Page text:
A right is clearly established only if "the right's contours were sufficiently definite that any reasonable official in the defendant's shoes would have understood that he was violating it." Trent v. Wade, 776 F.3d 368, 383 (5th Cir. 2015) (citing Plumhoff v. Rickard, ___ U.S. ___, 134 S.Ct. 2012, 2023, 188 L.Ed.2d 1056 (2014)). "A case directly on point is not required", id., rather, "[t]he central concept is that of fair warning': The law can be clearly established despite notable factual distinctions between the precedents relied on and the cases then before the Court, so long as the prior decisions gave reasonable warning that the conduct then at issue violated constitutional rights." Kinney v. Weaver, 367 F.3d 337, 350 (5th Cir. 2004) (en banc) (quoting Hope v. Pelzer, 536 U.S. 730, 740, 122 S.Ct. 2508, 153 L.Ed.2d 666 (2002)).

The Fourth Amendment, made applicable to the States by way of the Fourteenth Amendment, Mapp v. Ohio, 367 U.S. 643, 6 L.Ed.2d 1081, 81 S.Ct. 1684 (1961), guarantees "the right of the people to be secure in their persons, houses, papers, and effects, against unreasonable searches and seizures." Minnesota v. Dickerson, 508 U.S. 366, 372, 113 S.Ct. 2130, 124 L.Ed.2d 334 (1993). Time and again, the United States Supreme Court has observed that searches and seizures "conducted outside the judicial process, without prior approval by judge or magistrate, are per se unreasonable under the Fourth Amendment - subject only to a few specifically established and well delineated exceptions.'" Thompson v. Louisiana, 469 U.S. 17, 19-20, 83 L.Ed.2d 246, 105 S.Ct. 409 (1984)(per curiam) (quoting Katz v. United States, 389 U.S. 347, 357, 19 L.Ed.2d 576, 88 S.Ct. 507 (1967) (footnotes omitted)); Mincey v. Arizona, 437 U.S. 385, 390, 57 L.Ed.2d 290, 98 S.Ct. 2408 (1978); see also United States v. Place, 462 U.S. 696, 701, 77 L.Ed.2d 110, 103 S.Ct. 2637 (1983).

To the extent that the officers allege the Justice Court Judge extended the warrant, the district court in the criminal case explained that Mississippi does not recognize warrants procured telephonically. See White v. State, 842 So.2d 565, 570 (Miss. 2003). Therefore, the evidence shows that in effecting a warrantless search of the truck, the officers violated clearly established constitutional precedent.

Defendants claim that the search was made pursuant to the search warrant such that their actions were objectively reasonable despite the violation of a clearly established constitutional right. Both officers testified that they believed the 320A CR 401 property to be part of the same property as 320 CR 401 and thus covered by the warrant. Warren testified that to reach the 320A building, he had to walk down a dirt path about two hundred yards. He indicated that he saw the designation that the building was located at 320A, but thought it was for electric meter purposes only. The officers continually referred to the 320A building as an "outbuilding" or "shop building." Moreover, at least one vehicle surrounding that building was registered in Kermit Rogers' name and at the address listed in the search warrant. Therefore, they assert their actions were objectively reasonable in light of the clearly established law.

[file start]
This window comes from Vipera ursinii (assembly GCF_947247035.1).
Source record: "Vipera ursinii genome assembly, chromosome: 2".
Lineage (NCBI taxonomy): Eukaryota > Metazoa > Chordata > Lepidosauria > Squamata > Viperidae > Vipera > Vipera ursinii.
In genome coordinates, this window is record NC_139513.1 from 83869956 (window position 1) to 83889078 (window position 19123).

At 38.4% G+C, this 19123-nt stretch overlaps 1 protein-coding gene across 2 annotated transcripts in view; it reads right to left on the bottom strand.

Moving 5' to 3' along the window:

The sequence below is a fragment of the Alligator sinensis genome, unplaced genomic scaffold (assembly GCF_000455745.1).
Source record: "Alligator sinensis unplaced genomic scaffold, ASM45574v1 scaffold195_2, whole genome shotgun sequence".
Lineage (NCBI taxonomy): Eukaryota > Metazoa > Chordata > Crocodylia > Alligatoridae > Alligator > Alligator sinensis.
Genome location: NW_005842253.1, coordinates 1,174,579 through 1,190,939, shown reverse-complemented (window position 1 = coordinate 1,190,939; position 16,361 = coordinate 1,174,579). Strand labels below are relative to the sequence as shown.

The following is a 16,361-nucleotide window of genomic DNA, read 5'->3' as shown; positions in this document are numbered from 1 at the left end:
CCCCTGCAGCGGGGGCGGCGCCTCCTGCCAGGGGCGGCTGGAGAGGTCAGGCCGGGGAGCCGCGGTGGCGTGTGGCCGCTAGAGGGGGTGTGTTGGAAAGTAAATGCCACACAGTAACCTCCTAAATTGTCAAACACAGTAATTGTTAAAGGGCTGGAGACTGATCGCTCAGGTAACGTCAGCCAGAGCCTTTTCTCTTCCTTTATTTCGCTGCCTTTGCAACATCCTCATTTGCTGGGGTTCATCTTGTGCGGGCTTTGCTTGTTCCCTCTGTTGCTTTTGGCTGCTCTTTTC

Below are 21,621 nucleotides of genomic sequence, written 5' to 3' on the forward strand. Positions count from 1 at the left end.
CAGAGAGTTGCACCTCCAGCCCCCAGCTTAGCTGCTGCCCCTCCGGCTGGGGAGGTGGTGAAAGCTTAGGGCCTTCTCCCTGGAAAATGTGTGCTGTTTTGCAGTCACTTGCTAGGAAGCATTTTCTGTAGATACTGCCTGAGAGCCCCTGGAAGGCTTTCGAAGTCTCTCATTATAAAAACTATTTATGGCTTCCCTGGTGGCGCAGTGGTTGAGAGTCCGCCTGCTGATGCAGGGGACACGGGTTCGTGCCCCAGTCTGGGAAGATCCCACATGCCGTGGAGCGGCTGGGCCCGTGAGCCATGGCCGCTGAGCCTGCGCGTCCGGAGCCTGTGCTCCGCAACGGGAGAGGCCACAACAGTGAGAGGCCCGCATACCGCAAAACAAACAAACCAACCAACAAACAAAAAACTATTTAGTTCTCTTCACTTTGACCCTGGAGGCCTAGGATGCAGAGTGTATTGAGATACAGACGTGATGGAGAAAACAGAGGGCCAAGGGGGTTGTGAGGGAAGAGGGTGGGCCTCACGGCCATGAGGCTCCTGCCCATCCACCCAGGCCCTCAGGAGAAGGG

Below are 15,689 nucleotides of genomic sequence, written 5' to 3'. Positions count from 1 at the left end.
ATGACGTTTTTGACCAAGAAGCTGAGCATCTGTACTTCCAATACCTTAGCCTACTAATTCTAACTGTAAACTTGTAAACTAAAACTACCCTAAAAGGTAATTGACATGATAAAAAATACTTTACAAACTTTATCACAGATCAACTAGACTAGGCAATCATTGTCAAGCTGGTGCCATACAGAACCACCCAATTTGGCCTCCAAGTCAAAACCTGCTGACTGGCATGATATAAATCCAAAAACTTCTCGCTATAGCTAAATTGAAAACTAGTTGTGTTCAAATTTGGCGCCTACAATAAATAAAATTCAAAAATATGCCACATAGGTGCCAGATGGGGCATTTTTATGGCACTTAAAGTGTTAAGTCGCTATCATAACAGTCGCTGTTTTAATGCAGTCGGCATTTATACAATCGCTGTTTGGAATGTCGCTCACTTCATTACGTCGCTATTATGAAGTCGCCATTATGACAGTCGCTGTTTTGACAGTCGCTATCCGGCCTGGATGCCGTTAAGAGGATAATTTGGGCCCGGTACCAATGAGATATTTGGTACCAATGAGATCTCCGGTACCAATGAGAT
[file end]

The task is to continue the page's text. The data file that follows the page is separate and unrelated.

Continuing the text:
A search must be confined to the terms and limitations of the warrant authorizing it. Bivens v. Six Unknown Agents of the FBI, 403 U.S. 388, 394 n.7, 91 S.Ct. 1999, 29 L.Ed.2d 619 (1971). The warrant cites the place to be searched as "320 CR 401, Shannon, Lee County, Mississippi, together with all approaches and appurtenances thereto. Also, all vehicles and out buildings on the property." Because the truck was found off the property, and as noted above, the warrantless search was impermissible under the Fourth Amendment, the Court must determine whether the officers were objectively reasonable in assuming the 320A building and surrounding areas were part of the same parcel as 320 CR 401. Whether the official acted with objective reasonableness is an issue of law reserved for the court. Williams v. Bramer, 180 F.3d 699, 703 (5th Cir. 1999).

The Court finds that the officers were objectively reasonable in authorizing the search of the red truck parked outside the 320A building. The search warrant indicated the areas to be searched to include all appurtenances, outbuildings and vehicles surrounding 320 CR 401. Once officers ran the tag on the red truck, which came back that it was registered to the Plaintiff at the 320 CR 401 address, it would not be unreasonable for them to assume the "outbuilding" metered as 320A CR 401 was covered under the warrant. Also, Warren's authorization of the search of the red truck parked outside 320A CR 401 was not unreasonable in light of the assurances given by the Justice Court Judge Pat Carr that searching that property was "fine." The Court cannot find that the officers were plainly incompetent or knowingly violated the law on the basis of the record. Good, 601 F.3d at 400. Therefore, even though the 320A building was over two hundred yards away, not visible from the residence explicitly covered by the search warrant, and equipped with a separate meter, the Court finds that the officers acted in an objectively reasonable manner in authorizing the search of the red truck.